measure or thc loss sustuiucd by thc change In
Thc novelty or rrccdom bas worn away, and the
characteristics of the negro freedman as a laborer
are now pretty well established. Released from
the discipline of slavery, unappreciative of the
value or money, and but little desirous or com?
fort, his efforts are capricious; and while at Rome
kinds or labor the old slave tasks may bc readily
obtained, there arc others In which no amount of
persuasion or pay can keep him steadily un to thc
slave standard. He has, too, au aversion ror
steady work for lils women and children, which
nothing but the necessities of subsistence can
overcome, and with thc first gleam or prosperity,
he remits them to idleness or to casual day labor.
These characteristics have reduced thc value of
negro labor fully one-half, anti the instances are
exceptional lu which plantations arc worked now
with less than twice the numerical force required
bcrorc emancipation. Tho cotton crop, which, in
the almost exclusively agricultural nature or our
pursuits, is thc best criterion of our Industrial
efllclency, ts with difficulty pushed up to half Its
aggregate lu thc years before the war, notwith?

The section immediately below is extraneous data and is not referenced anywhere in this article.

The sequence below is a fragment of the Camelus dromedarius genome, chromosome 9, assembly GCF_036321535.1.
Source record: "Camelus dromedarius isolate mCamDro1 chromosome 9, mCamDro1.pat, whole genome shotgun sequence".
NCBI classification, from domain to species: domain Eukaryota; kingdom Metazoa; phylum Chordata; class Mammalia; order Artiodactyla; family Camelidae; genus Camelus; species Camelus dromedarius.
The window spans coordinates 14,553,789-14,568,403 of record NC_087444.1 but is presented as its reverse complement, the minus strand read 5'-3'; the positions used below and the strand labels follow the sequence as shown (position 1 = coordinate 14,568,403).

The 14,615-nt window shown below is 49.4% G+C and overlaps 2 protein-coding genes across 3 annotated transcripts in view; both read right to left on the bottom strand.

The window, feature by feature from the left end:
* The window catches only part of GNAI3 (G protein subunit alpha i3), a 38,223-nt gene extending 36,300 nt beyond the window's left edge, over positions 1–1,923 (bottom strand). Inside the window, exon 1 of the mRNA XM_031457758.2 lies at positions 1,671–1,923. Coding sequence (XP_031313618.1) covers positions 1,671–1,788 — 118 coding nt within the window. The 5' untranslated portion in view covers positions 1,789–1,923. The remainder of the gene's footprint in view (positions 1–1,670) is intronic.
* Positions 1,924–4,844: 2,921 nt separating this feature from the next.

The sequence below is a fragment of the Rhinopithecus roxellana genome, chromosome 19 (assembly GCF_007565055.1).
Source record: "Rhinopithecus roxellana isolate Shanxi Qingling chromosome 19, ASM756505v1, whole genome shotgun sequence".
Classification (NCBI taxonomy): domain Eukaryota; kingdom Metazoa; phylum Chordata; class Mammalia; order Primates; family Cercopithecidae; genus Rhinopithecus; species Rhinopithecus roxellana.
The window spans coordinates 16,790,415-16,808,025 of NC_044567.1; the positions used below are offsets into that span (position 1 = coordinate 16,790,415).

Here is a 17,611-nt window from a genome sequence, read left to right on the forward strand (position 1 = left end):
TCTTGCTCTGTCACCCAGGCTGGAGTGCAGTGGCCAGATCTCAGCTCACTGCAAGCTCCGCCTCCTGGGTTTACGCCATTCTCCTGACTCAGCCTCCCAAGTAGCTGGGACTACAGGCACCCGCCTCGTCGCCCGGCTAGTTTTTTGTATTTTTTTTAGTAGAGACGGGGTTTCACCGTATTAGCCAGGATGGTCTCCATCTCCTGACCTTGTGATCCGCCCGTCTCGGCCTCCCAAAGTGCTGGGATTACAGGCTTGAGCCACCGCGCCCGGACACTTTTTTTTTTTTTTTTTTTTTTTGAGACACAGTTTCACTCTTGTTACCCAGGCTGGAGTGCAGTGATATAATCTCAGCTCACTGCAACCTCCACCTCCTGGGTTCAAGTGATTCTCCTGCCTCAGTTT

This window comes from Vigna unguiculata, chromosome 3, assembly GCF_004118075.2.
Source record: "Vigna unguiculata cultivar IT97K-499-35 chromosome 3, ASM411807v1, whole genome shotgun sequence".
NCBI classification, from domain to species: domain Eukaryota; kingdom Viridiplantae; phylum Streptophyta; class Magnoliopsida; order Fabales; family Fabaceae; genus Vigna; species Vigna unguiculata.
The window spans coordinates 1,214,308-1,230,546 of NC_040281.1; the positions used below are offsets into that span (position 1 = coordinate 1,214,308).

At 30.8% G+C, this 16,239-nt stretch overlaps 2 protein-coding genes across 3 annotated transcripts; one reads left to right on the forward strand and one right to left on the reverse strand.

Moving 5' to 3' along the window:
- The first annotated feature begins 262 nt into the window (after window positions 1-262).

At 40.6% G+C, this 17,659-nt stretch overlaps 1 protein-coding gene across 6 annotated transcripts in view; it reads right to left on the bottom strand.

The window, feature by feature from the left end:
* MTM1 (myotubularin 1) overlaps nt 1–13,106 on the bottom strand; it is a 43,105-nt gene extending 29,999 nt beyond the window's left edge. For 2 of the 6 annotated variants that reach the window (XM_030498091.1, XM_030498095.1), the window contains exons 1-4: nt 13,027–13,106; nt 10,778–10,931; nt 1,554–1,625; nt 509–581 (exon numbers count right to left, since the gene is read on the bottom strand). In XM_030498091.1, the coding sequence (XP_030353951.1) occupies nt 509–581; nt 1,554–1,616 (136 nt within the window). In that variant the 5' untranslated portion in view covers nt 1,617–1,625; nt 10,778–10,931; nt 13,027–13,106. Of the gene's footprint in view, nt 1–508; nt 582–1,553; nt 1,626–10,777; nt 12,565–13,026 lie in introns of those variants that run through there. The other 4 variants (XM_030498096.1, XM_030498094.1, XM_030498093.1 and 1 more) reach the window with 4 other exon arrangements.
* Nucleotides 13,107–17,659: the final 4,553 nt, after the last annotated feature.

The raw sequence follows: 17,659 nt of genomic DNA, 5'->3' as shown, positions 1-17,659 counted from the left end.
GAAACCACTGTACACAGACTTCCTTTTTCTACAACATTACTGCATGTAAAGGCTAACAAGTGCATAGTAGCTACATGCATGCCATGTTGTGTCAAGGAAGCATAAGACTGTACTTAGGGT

standing thc amount of white labor now diverted
in that direction. V
It ls true that when a full force of negroes ls at?
tainable plantations arc worked Rticccssfully, und
with a larger interest upon tho investment than
formerly-the heavy bonus required In thc pro?
curing of labor by purchase being stricken from
thc account. Hut, gentlemen, wc never had in
thc South In her best days a tithe of thc labor
necessary to develop even her agricultural wealth.
Her rich mining ami manufacturing resources
were almost entirely neglected. Now, more than
ever, population is our need, and population we
must have, ir wc are once more to place ourselves
alongside or thc nations In the grand march of
material progress. From thc shores of Europe
our ancestral home-we must draw an accession
to our numbers, which will fuse with and become
part of us. No effort should be spared in thai di?
rection. It ls our best and safest resource. Hut
pending, or in default or their coming, from the
teeming hive or Asia we must satisfy our vital
need. Should the frugal and Industrious Asiatic,
as his habit has heretofore been abroad, prove
only a sojourner with us-among us, but not of
us, except in his industrial relations-his pres?
ence will have been a blessing to us both. And
shoold he make this bis home, there ls no reason
why we may not dwell together in thc same har?
mony which has marked our intercourse with
another race during ull the vicissitudes of the
years that have gone by since thc first negro
was landed from thc Hutch vessel in James
River. We have not found their presence herc